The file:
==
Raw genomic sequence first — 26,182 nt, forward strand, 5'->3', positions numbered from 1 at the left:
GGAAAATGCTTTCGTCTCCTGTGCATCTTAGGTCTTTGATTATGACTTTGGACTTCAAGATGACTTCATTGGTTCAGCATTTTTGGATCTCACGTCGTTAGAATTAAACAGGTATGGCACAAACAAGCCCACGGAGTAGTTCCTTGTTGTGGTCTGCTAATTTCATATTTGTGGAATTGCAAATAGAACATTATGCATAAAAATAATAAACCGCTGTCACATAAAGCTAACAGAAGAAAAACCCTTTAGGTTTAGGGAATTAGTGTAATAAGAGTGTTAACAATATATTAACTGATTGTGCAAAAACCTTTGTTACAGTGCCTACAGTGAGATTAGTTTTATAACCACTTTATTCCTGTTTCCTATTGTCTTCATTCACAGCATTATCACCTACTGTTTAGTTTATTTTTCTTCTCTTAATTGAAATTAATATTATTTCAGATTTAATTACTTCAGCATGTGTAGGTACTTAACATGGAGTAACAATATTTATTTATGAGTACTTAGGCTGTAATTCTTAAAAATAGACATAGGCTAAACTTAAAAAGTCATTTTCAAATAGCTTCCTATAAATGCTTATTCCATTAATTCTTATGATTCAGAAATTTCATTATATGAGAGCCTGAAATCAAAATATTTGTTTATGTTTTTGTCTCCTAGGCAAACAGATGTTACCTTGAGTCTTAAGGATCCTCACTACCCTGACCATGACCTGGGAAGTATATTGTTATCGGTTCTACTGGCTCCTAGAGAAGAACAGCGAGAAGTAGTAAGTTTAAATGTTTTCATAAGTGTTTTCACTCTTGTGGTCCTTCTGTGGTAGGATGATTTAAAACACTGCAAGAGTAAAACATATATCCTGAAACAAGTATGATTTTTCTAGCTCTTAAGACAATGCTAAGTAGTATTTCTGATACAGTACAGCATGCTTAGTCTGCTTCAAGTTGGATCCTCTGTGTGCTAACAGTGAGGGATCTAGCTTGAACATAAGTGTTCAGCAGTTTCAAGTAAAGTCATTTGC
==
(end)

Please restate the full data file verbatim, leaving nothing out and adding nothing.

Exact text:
Raw genomic sequence first — 26,182 nt, forward strand, 5'->3', positions numbered from 1 at the left:
GGAAAATGCTTTCGTCTCCTGTGCATCTTAGGTCTTTGATTATGACTTTGGACTTCAAGATGACTTCATTGGTTCAGCATTTTTGGATCTCACGTCGTTAGAATTAAACAGGTATGGCACAAACAAGCCCACGGAGTAGTTCCTTGTTGTGGTCTGCTAATTTCATATTTGTGGAATTGCAAATAGAACATTATGCATAAAAATAATAAACCGCTGTCACATAAAGCTAACAGAAGAAAAACCCTTTAGGTTTAGGGAATTAGTGTAATAAGAGTGTTAACAATATATTAACTGATTGTGCAAAAACCTTTGTTACAGTGCCTACAGTGAGATTAGTTTTATAACCACTTTATTCCTGTTTCCTATTGTCTTCATTCACAGCATTATCACCTACTGTTTAGTTTATTTTTCTTCTCTTAATTGAAATTAATATTATTTCAGATTTAATTACTTCAGCATGTGTAGGTACTTAACATGGAGTAACAATATTTATTTATGAGTACTTAGGCTGTAATTCTTAAAAATAGACATAGGCTAAACTTAAAAAGTCATTTTCAAATAGCTTCCTATAAATGCTTATTCCATTAATTCTTATGATTCAGAAATTTCATTATATGAGAGCCTGAAATCAAAATATTTGTTTATGTTTTTGTCTCCTAGGCAAACAGATGTTACCTTGAGTCTTAAGGATCCTCACTACCCTGACCATGACCTGGGAAGTATATTGTTATCGGTTCTACTGGCTCCTAGAGAAGAACAGCGAGAAGTAGTAAGTTTAAATGTTTTCATAAGTGTTTTCACTCTTGTGGTCCTTCTGTGGTAGGATGATTTAAAACACTGCAAGAGTAAAACATATATCCTGAAACAAGTATGATTTTTCTAGCTCTTAAGACAATGCTAAGTAGTATTTCTGATACAGTACAGCATGCTTAGTCTGCTTCAAGTTGGATCCTCTGTGTGCTAACAGTGAGGGATCTAGCTTGAACATAAGTGTTCAGCAGTTTCAAGTAAAGTCATTTGC